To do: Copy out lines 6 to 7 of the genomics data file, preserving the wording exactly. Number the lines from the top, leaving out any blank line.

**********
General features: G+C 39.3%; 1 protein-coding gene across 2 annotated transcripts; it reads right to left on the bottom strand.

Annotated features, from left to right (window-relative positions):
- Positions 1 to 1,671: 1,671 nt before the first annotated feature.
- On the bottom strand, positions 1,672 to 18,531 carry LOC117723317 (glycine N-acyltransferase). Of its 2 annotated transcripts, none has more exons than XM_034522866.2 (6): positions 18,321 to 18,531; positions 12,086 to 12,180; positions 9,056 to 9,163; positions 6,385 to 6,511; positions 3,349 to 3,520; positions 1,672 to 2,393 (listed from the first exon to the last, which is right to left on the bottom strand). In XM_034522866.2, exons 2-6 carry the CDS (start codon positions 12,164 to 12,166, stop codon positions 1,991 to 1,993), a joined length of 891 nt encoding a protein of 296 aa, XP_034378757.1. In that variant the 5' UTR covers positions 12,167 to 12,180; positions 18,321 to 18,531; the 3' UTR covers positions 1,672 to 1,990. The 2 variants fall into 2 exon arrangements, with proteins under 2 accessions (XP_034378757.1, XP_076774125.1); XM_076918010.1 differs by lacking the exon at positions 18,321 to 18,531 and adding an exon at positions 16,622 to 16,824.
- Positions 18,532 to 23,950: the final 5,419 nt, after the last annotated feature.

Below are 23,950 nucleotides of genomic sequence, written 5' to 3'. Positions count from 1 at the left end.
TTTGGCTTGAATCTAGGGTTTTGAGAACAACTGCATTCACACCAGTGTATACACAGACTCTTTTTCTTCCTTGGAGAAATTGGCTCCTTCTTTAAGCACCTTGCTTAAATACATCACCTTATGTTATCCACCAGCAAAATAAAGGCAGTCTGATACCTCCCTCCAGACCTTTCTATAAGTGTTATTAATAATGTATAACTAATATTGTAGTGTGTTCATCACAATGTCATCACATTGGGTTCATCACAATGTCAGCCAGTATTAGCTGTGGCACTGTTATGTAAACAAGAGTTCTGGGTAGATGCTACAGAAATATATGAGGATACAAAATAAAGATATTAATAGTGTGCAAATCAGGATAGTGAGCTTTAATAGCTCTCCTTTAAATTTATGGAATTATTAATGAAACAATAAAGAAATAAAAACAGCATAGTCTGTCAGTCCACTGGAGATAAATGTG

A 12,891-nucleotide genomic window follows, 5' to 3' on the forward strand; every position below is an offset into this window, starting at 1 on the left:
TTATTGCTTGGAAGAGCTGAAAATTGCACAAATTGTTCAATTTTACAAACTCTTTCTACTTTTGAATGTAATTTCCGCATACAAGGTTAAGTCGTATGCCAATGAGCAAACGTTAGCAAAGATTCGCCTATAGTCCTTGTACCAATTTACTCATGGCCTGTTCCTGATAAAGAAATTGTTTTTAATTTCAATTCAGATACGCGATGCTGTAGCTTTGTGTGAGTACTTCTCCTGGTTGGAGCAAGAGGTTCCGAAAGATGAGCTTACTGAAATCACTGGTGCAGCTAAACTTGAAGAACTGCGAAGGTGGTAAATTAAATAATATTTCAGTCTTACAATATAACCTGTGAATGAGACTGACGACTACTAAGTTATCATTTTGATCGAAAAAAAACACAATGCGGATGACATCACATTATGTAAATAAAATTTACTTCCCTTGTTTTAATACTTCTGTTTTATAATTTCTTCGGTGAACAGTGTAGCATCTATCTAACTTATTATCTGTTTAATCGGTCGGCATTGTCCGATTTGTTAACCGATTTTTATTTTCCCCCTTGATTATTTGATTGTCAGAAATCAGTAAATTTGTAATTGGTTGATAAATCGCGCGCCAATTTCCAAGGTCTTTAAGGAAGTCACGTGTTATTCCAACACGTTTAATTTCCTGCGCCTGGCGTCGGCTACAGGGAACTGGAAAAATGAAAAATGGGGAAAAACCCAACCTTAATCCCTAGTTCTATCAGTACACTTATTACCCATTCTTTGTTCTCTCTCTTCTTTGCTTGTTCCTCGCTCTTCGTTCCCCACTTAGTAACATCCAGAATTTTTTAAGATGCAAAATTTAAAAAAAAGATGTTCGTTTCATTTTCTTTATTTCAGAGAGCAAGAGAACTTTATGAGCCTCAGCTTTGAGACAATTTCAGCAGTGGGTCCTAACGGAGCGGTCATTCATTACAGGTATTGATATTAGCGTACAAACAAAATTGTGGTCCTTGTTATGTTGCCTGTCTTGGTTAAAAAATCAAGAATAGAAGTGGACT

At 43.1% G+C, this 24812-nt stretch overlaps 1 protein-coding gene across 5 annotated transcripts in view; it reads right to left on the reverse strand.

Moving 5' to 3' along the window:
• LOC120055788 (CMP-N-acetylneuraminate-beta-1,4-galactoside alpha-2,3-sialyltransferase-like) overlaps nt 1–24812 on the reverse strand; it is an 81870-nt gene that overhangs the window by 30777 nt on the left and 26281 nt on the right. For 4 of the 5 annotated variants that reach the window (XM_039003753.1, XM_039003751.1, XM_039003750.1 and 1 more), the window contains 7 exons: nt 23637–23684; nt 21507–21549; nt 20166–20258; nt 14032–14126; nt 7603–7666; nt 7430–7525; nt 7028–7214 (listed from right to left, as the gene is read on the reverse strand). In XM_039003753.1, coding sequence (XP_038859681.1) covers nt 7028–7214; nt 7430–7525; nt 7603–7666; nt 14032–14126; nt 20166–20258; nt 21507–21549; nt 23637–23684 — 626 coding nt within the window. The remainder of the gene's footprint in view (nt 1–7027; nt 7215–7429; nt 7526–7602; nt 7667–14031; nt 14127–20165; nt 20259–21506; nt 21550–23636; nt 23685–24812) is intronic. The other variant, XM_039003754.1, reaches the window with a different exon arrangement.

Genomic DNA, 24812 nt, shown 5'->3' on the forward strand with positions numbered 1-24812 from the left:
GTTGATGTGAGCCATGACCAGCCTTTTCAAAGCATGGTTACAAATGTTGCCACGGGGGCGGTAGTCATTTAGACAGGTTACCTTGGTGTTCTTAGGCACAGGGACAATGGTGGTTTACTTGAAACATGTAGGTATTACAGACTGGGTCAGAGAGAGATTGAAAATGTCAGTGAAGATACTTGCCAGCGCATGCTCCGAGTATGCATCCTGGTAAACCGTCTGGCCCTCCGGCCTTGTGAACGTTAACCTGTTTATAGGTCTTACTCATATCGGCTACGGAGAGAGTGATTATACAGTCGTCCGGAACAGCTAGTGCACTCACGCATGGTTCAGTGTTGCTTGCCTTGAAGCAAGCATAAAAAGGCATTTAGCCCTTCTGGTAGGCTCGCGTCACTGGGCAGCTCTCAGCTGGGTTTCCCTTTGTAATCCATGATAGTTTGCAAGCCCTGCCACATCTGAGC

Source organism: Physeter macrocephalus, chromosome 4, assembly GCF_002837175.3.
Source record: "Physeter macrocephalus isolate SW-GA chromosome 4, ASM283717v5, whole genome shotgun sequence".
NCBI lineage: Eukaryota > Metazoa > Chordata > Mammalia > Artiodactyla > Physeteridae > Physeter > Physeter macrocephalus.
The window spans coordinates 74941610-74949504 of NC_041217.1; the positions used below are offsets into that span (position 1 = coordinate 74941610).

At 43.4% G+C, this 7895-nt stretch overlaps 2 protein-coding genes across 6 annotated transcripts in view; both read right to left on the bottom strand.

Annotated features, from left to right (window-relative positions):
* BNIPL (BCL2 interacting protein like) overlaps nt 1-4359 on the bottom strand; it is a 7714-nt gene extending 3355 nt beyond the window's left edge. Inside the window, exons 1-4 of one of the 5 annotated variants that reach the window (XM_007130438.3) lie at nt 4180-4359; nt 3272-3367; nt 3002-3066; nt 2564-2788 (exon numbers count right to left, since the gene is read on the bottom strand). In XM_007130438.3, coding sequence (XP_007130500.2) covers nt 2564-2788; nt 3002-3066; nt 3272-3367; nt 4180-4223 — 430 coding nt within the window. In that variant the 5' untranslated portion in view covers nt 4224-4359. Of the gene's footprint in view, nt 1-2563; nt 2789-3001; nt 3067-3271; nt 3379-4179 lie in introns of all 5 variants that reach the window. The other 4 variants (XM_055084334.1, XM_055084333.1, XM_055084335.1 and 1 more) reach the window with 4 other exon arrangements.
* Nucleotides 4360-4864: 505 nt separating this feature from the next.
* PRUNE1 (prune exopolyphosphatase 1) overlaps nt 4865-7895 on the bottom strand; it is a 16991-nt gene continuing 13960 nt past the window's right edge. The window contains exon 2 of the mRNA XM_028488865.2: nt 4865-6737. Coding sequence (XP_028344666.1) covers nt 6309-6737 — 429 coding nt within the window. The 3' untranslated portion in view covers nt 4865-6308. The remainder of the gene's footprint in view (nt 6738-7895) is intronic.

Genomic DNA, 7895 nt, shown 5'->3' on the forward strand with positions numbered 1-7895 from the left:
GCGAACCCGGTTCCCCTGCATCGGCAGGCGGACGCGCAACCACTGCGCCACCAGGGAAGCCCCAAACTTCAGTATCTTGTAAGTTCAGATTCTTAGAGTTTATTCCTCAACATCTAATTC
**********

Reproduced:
Below are 23,950 nucleotides of genomic sequence, written 5' to 3'. Positions count from 1 at the left end.
TTTGGCTTGAATCTAGGGTTTTGAGAACAACTGCATTCACACCAGTGTATACACAGACTCTTTTTCTTCCTTGGAGAAATTGGCTCCTTCTTTAAGCACCTTGCTTAAATACATCACCTTATGTTATCCACCAGCAAAATAAAGGCAGTCTGATACCTCCCTCCAGACCTTTCTATAAGTGTTATTAATAATGTATAACTAATATTGTAGTGTGTTCATCACAATGTCATCACATTGGGTTCATCACAATGTCAGCCAGTATTAGCTGTGGCACTGTTATGTAAACAAGAGTTCTGGGTAGATGCTACAGAAATATATGAGGATACAAAATAAAGATATTAATAGTGTGCAAATCAGGATAGTGAGCTTTAATAGCTCTCCTTTAAATTTATGGAATTATTAATGAAACAATAAAGAAATAAAAACAGCATAGTCTGTCAGTCCACTGGAGATAAATGTG